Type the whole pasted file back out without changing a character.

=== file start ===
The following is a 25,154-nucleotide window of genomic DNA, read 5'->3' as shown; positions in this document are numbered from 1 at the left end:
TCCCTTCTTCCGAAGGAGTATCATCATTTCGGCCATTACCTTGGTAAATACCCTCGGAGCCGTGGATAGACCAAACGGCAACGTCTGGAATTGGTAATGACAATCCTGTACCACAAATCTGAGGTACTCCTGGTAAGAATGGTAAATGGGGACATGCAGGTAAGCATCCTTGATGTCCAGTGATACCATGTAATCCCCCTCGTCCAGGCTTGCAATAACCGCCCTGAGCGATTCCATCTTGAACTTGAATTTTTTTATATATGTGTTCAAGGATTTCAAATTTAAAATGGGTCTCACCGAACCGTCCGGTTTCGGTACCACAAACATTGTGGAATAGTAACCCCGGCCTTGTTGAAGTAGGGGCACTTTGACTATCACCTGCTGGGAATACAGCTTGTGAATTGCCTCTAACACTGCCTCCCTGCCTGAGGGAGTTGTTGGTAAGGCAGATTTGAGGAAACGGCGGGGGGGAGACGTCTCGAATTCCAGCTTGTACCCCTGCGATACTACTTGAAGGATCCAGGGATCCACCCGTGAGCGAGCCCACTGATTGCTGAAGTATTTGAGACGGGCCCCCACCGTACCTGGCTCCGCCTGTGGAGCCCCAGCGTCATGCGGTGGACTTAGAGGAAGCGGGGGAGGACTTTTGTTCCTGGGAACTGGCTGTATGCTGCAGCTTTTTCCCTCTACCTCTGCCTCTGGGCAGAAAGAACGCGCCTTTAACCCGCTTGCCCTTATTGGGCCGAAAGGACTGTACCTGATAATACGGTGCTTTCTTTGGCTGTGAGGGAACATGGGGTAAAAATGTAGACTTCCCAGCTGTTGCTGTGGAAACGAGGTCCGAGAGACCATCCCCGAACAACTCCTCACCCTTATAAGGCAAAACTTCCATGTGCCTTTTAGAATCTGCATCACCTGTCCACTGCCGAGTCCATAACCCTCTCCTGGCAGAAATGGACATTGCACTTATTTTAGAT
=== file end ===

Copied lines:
The following is a 25,154-nucleotide window of genomic DNA, read 5'->3' as shown; positions in this document are numbered from 1 at the left end:
TCCCTTCTTCCGAAGGAGTATCATCATTTCGGCCATTACCTTGGTAAATACCCTCGGAGCCGTGGATAGACCAAACGGCAACGTCTGGAATTGGTAATGACAATCCTGTACCACAAATCTGAGGTACTCCTGGTAAGAATGGTAAATGGGGACATGCAGGTAAGCATCCTTGATGTCCAGTGATACCATGTAATCCCCCTCGTCCAGGCTTGCAATAACCGCCCTGAGCGATTCCATCTTGAACTTGAATTTTTTTATATATGTGTTCAAGGATTTCAAATTTAAAATGGGTCTCACCGAACCGTCCGGTTTCGGTACCACAAACATTGTGGAATAGTAACCCCGGCCTTGTTGAAGTAGGGGCACTTTGACTATCACCTGCTGGGAATACAGCTTGTGAATTGCCTCTAACACTGCCTCCCTGCCTGAGGGAGTTGTTGGTAAGGCAGATTTGAGGAAACGGCGGGGGGGAGACGTCTCGAATTCCAGCTTGTACCCCTGCGATACTACTTGAAGGATCCAGGGATCCACCCGTGAGCGAGCCCACTGATTGCTGAAGTATTTGAGACGGGCCCCCACCGTACCTGGCTCCGCCTGTGGAGCCCCAGCGTCATGCGGTGGACTTAGAGGAAGCGGGGGAGGACTTTTGTTCCTGGGAACTGGCTGTATGCTGCAGCTTTTTCCCTCTACCTCTGCCTCTGGGCAGAAAGAACGCGCCTTTAACCCGCTTGCCCTTATTGGGCCGAAAGGACTGTACCTGATAATACGGTGCTTTCTTTGGCTGTGAGGGAACATGGGGTAAAAATGTAGACTTCCCAGCTGTTGCTGTGGAAACGAGGTCCGAGAGACCATCCCCGAACAACTCCTCACCCTTATAAGGCAAAACTTCCATGTGCCTTTTAGAATCTGCATCACCTGTCCACTGCCGAGTCCATAACCCTCTCCTGGCAGAAATGGACATTGCACTTATTTTAGAT